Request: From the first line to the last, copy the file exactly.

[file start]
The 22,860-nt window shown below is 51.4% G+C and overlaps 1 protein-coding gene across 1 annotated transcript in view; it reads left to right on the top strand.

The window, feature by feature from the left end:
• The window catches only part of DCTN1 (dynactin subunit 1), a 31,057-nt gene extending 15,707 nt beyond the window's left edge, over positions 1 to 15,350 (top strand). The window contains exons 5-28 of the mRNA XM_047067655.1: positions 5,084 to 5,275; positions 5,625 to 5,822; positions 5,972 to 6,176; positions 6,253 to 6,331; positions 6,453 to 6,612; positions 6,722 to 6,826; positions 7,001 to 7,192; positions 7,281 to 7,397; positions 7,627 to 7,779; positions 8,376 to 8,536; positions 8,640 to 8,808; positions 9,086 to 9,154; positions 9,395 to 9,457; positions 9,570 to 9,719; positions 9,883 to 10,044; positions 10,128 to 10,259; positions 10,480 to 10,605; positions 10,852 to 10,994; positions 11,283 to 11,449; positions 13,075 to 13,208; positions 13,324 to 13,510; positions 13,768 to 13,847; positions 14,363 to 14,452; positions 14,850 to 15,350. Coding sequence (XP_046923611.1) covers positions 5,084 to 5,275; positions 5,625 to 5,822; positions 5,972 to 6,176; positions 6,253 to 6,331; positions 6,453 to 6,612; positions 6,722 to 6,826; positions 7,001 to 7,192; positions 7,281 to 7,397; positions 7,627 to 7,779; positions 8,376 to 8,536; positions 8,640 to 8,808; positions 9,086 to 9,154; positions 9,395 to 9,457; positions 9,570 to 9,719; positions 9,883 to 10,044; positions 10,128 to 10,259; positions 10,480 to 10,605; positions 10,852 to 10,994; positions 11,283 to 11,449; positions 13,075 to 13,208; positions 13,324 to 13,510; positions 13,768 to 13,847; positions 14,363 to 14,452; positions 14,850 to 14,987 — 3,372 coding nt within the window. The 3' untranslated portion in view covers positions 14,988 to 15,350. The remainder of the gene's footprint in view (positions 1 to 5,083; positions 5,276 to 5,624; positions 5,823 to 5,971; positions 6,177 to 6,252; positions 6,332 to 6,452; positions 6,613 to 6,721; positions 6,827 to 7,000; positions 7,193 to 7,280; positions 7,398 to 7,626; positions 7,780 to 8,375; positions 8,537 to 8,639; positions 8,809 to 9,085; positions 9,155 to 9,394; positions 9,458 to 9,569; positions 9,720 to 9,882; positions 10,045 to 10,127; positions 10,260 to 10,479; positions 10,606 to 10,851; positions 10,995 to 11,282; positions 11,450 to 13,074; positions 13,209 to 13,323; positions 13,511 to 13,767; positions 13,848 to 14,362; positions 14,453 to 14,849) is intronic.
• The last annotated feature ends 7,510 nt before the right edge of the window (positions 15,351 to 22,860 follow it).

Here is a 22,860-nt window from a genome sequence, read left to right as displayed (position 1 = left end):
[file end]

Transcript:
The 22,860-nt window shown below is 51.4% G+C and overlaps 1 protein-coding gene across 1 annotated transcript in view; it reads left to right on the top strand.

The window, feature by feature from the left end:
• The window catches only part of DCTN1 (dynactin subunit 1), a 31,057-nt gene extending 15,707 nt beyond the window's left edge, over positions 1 to 15,350 (top strand). The window contains exons 5-28 of the mRNA XM_047067655.1: positions 5,084 to 5,275; positions 5,625 to 5,822; positions 5,972 to 6,176; positions 6,253 to 6,331; positions 6,453 to 6,612; positions 6,722 to 6,826; positions 7,001 to 7,192; positions 7,281 to 7,397; positions 7,627 to 7,779; positions 8,376 to 8,536; positions 8,640 to 8,808; positions 9,086 to 9,154; positions 9,395 to 9,457; positions 9,570 to 9,719; positions 9,883 to 10,044; positions 10,128 to 10,259; positions 10,480 to 10,605; positions 10,852 to 10,994; positions 11,283 to 11,449; positions 13,075 to 13,208; positions 13,324 to 13,510; positions 13,768 to 13,847; positions 14,363 to 14,452; positions 14,850 to 15,350. Coding sequence (XP_046923611.1) covers positions 5,084 to 5,275; positions 5,625 to 5,822; positions 5,972 to 6,176; positions 6,253 to 6,331; positions 6,453 to 6,612; positions 6,722 to 6,826; positions 7,001 to 7,192; positions 7,281 to 7,397; positions 7,627 to 7,779; positions 8,376 to 8,536; positions 8,640 to 8,808; positions 9,086 to 9,154; positions 9,395 to 9,457; positions 9,570 to 9,719; positions 9,883 to 10,044; positions 10,128 to 10,259; positions 10,480 to 10,605; positions 10,852 to 10,994; positions 11,283 to 11,449; positions 13,075 to 13,208; positions 13,324 to 13,510; positions 13,768 to 13,847; positions 14,363 to 14,452; positions 14,850 to 14,987 — 3,372 coding nt within the window. The 3' untranslated portion in view covers positions 14,988 to 15,350. The remainder of the gene's footprint in view (positions 1 to 5,083; positions 5,276 to 5,624; positions 5,823 to 5,971; positions 6,177 to 6,252; positions 6,332 to 6,452; positions 6,613 to 6,721; positions 6,827 to 7,000; positions 7,193 to 7,280; positions 7,398 to 7,626; positions 7,780 to 8,375; positions 8,537 to 8,639; positions 8,809 to 9,085; positions 9,155 to 9,394; positions 9,458 to 9,569; positions 9,720 to 9,882; positions 10,045 to 10,127; positions 10,260 to 10,479; positions 10,606 to 10,851; positions 10,995 to 11,282; positions 11,450 to 13,074; positions 13,209 to 13,323; positions 13,511 to 13,767; positions 13,848 to 14,362; positions 14,453 to 14,849) is intronic.
• The last annotated feature ends 7,510 nt before the right edge of the window (positions 15,351 to 22,860 follow it).

Here is a 22,860-nt window from a genome sequence, read left to right as displayed (position 1 = left end):